• Culture & Tradition
  • 29 July, 2019

Celebrating Life and Death at Gai Jatra

Celebrating Life and Death at Gai Jatra
Photo by Erica Buist

The traffic moves at festival speed, like honey through an hourglass. The taxi rattles and hums with the smell of exhaust fumes. But the time passes easily with my companion for the day, Junu Shrestha, a tour guide from the medieval city of Bhaktapur.

“In this celebration people are more happy than sad,” says Junu. “It’s a festival for dead people, but it’s also for all of society. Because it’s not only your family members who died: everybody dies and we have to accept those deaths, so we celebrate it in a nice way.”

The story of Nepal’s death festival starts, of course, with a man being trampled to death by an elephant. King Pratap Malla ruled Nepal from 1641-74, and had a unique system of rule: he wanted his sons to each take a turn running the kingdom while he was alive. His second son, Chakrabartendra Malla, was killed in the unfortunate elephant incident the day after he took over as king. His mother, the Queen, was inconsolable. She wouldn’t eat or sleep, and wouldn’t stop crying. No matter what Pratap did to cheer her up, nothing worked. In desperation, he turned to his kingdom and announced that anyone who could make her smile would be richly rewarded.

The Newari Festival of Death, Gai Jatra

Photo by Erica Buist

Gai Jatra was already an annual festival, literally translating as “cow festival”–a procession of people led by a cow. The procession was brought before the queen, and people performed comedy skits for her, or, by the sound of it, at her. Anyone who’s ever been inconsolably sad and had well-meaning idiots dance around vomiting joy might be skeptical about this approach, but eventually, she cracked a smile. The successful skit was one that mocked the obscene wealth of the country’s high society, and some sources even claim she burst out laughing. Pratap jumped on it, and decreed that henceforth, Gai Jatra would feature jokes, mockery and satire, and that it would also become a festival for the dead; every family who had lost someone that year would take part in the procession.

Every bit of the Cow Festival decree has held, aside from the “cow” part. As agriculture became mechanized, the availability of cows to lead the procession diminished. Now, “a boy dressed as a cow will do”. Even during the oppressive Shah regime, it remained the only day people were allowed to criticise the government.

We arrive, finally, in Bhaktapur, jump out of the car and make our way to the centre, an as-yet sparsely-populated square with the sounds of drums wafting through the air like bonfire smoke. A line of people file into the square holding an enormous bamboo structure hoisted on their shoulders. It towers at about 10 or 12 feet; at the very top sits an umbrella over a thick wig of hair. The rest is dressed in white and orange silk sheets, and draped in a pashmina. There’s a handbag hanging off the side of it.

The Newari Festival of Death, Gai Jatra

Photo by Erica Buist

“Is that supposed to be…a person?” I ask Junu.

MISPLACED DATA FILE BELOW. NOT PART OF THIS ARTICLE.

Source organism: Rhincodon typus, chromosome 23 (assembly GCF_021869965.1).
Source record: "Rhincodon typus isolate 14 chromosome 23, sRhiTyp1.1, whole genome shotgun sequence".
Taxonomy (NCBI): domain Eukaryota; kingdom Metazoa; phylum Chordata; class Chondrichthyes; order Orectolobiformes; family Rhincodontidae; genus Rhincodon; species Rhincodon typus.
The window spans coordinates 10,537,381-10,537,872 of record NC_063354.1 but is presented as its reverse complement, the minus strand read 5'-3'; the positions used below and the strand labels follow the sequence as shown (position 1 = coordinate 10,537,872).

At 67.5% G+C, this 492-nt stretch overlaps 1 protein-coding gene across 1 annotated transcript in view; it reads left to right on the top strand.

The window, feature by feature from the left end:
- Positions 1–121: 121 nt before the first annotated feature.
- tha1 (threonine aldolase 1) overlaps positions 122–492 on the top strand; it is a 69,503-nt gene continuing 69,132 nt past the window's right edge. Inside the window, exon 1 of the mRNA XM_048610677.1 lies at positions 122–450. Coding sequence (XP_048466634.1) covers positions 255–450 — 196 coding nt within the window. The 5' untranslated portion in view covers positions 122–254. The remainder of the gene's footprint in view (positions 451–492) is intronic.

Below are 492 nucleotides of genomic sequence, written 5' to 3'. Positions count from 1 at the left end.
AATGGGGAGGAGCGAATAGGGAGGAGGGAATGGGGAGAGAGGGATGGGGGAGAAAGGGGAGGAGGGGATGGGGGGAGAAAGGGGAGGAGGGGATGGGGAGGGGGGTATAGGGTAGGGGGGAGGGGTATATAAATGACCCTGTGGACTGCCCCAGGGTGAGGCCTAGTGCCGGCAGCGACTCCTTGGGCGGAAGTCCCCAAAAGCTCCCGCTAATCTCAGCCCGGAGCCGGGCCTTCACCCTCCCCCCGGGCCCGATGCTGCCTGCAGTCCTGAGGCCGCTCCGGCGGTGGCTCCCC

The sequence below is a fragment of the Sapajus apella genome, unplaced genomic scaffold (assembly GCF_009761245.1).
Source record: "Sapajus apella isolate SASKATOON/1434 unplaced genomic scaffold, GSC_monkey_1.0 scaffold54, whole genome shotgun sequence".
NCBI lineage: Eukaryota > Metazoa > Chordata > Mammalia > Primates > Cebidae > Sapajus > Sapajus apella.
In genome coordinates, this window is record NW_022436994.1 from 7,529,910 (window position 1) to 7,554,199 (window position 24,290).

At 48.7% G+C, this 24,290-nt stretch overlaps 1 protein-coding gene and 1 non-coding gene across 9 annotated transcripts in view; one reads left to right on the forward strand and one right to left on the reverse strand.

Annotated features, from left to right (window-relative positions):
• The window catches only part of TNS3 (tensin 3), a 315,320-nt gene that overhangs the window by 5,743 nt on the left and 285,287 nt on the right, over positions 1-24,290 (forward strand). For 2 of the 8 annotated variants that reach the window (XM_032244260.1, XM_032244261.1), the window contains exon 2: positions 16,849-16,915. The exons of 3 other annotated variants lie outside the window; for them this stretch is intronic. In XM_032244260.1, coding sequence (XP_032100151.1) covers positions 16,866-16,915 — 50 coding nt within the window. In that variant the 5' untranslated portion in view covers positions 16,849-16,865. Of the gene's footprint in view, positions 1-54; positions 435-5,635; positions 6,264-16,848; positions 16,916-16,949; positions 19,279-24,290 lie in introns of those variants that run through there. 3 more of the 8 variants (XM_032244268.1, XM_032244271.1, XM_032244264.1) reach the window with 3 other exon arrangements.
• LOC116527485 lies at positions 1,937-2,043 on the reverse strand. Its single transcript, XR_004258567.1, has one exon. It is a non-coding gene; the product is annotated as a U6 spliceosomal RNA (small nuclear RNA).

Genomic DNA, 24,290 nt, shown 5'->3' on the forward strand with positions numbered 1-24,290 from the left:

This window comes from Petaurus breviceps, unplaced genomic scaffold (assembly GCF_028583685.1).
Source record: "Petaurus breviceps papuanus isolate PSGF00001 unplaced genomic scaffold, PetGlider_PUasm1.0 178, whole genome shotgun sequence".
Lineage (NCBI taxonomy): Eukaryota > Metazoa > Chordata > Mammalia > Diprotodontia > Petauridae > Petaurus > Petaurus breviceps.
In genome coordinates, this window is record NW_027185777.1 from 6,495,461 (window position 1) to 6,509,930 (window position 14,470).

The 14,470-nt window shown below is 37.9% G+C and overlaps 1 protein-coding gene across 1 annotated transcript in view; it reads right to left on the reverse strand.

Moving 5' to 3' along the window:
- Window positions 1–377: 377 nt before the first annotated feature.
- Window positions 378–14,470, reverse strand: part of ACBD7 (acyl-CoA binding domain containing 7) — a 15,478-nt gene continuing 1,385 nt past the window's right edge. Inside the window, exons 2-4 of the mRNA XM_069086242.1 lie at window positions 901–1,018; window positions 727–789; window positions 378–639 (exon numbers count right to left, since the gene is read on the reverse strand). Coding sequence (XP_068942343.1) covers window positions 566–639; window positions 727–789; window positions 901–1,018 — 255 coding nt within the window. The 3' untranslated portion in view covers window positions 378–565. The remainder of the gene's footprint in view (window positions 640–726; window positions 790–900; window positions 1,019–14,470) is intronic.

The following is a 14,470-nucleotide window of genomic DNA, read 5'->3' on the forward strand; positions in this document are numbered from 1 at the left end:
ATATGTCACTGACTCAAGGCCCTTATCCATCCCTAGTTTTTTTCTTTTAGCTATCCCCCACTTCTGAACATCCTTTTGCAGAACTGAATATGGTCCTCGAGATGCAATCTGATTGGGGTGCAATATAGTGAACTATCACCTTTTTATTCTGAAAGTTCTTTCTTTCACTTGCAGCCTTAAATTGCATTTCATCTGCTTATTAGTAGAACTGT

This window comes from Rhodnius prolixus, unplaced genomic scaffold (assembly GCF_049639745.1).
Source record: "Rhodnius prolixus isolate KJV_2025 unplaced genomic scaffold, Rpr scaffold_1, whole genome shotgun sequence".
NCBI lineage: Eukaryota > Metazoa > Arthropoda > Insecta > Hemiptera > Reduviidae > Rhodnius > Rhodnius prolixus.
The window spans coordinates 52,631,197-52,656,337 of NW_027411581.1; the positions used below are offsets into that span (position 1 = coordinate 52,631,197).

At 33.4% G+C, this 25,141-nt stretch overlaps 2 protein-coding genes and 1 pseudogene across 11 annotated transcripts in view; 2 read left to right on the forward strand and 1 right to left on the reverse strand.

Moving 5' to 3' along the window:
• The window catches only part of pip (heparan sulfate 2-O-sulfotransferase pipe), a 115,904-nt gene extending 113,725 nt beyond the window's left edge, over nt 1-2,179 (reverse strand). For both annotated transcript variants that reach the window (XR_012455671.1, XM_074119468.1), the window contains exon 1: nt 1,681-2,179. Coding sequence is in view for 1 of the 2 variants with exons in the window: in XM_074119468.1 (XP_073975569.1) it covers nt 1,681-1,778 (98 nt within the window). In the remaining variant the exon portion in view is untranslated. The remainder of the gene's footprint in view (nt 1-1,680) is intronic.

“Yes,” she says, “we call this a taha-macha. They believe this is a dead person, a representation of them. We can see this was a woman because she is wearing a sari. You see there is an umbrella on top to protect them, and also hair and clothes.”

“Where are they off to?” I ask, watching people follow it round the corner.

“They will walk all around the city, and come back to the same place they started,” she laughs. “It’s a strange festival!”

We walk around the back streets and come across a static taha-macha, waiting for the festivities to start. The “skirt” is black with red and gold pendants, and it’s topped with a bright pink and yellow umbrella. Instead of a wig for hair, there are bunches of flowers. A long black and white “scarf” frames a picture of the woman the taha-macha represents; a 76-year-old old Newari woman.

We come across what feels like a makeshift backstage area, with about 20 young children dressed as little Vishnus. The boys have thick moustaches painted on their chubby faces, and some are clutching deep-pink incense sticks as thick as cigars.

“Vishnu is one of the incarnations of god, and this represents for the family that a grandparent has died,” says Junu. Behind us a group of little girls start a chant.

“Do the children understand that somebody has died?”

“No, they just love being dressed up. In later years they’ll understand what it meant.”

Somewhere behind us, some drums whip up a catchy beat. The air thrums with sound. Thick wisps of incense rise from the clutched fists of the little gods.

I follow Junu up a set of stairs and we emerge in a cafe. We take a seat by the balcony overlooking the square, order coffee and wait for the procession to start.

“Are you afraid of death?” she asks.

“God, yes,” I say. “There’s this perception that we’re ‘more afraid’ of death in the west. But I don’t think it’s true. I think we all have the exact same fear instilled in us just by being human, but some people are dealing with it well and others are dealing with it badly. And I think where I’m from, we deal with it badly. Instead of accepting that it’s normal and part of life, when someone dies, there is a sense that something has gone shockingly wrong.”

“Was it a shock for you?” She’s referring to my father-in-law, Chris, who sparked this journey to the world’s death festivals when we found him dead after eight days.